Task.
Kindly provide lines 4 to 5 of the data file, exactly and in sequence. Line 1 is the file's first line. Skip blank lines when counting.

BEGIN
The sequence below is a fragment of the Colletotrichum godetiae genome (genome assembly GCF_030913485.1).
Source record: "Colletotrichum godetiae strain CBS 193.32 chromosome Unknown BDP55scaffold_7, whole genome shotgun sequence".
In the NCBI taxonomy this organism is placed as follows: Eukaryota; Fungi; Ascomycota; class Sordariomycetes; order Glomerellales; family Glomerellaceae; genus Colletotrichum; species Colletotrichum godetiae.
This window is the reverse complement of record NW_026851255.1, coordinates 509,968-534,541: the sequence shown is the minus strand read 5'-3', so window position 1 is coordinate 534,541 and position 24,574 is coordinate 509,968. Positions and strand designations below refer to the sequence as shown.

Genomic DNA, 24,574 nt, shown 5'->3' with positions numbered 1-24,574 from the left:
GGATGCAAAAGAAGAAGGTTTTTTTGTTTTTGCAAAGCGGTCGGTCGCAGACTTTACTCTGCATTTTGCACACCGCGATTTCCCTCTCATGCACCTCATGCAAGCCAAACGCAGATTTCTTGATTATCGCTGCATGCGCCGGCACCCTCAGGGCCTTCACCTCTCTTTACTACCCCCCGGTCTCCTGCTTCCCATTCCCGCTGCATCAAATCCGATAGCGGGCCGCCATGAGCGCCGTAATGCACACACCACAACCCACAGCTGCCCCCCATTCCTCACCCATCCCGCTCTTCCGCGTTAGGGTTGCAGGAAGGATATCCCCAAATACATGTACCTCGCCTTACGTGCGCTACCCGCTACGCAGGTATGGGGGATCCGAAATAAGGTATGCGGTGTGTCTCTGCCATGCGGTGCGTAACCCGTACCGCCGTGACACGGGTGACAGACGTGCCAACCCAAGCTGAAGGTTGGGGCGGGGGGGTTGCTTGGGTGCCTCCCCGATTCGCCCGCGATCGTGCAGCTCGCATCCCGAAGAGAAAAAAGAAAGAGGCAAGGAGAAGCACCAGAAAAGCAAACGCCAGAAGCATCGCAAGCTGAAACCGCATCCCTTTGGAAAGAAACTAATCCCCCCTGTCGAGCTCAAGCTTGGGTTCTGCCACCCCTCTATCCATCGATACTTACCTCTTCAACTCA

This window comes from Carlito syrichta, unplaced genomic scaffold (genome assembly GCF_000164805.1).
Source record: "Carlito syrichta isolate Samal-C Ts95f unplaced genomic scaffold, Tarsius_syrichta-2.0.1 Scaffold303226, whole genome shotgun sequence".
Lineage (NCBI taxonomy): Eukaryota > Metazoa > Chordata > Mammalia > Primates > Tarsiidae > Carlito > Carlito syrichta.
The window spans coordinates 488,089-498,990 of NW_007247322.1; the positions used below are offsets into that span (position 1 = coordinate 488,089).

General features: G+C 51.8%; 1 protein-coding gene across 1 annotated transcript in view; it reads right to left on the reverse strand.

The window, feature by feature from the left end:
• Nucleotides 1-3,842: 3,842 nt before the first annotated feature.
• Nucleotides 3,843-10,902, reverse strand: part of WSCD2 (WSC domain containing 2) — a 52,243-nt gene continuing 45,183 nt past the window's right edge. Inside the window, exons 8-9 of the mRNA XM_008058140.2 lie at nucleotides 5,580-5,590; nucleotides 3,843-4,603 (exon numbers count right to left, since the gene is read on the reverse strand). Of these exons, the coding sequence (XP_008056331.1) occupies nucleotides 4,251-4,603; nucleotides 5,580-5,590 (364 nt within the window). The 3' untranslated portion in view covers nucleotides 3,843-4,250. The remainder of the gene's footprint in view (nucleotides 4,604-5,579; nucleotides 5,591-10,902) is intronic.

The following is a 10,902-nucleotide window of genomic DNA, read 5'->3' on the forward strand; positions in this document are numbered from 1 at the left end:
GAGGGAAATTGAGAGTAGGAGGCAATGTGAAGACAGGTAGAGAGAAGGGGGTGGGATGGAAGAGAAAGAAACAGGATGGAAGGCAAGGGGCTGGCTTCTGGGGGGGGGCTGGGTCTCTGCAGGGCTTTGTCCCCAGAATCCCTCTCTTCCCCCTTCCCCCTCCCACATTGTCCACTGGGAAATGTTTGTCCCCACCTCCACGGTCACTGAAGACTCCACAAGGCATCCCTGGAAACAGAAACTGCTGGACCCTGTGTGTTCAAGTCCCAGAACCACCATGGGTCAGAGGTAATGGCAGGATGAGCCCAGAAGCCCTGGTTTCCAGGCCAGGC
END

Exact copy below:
This window is the reverse complement of record NW_026851255.1, coordinates 509,968-534,541: the sequence shown is the minus strand read 5'-3', so window position 1 is coordinate 534,541 and position 24,574 is coordinate 509,968. Positions and strand designations below refer to the sequence as shown.

Genomic DNA, 24,574 nt, shown 5'->3' with positions numbered 1-24,574 from the left: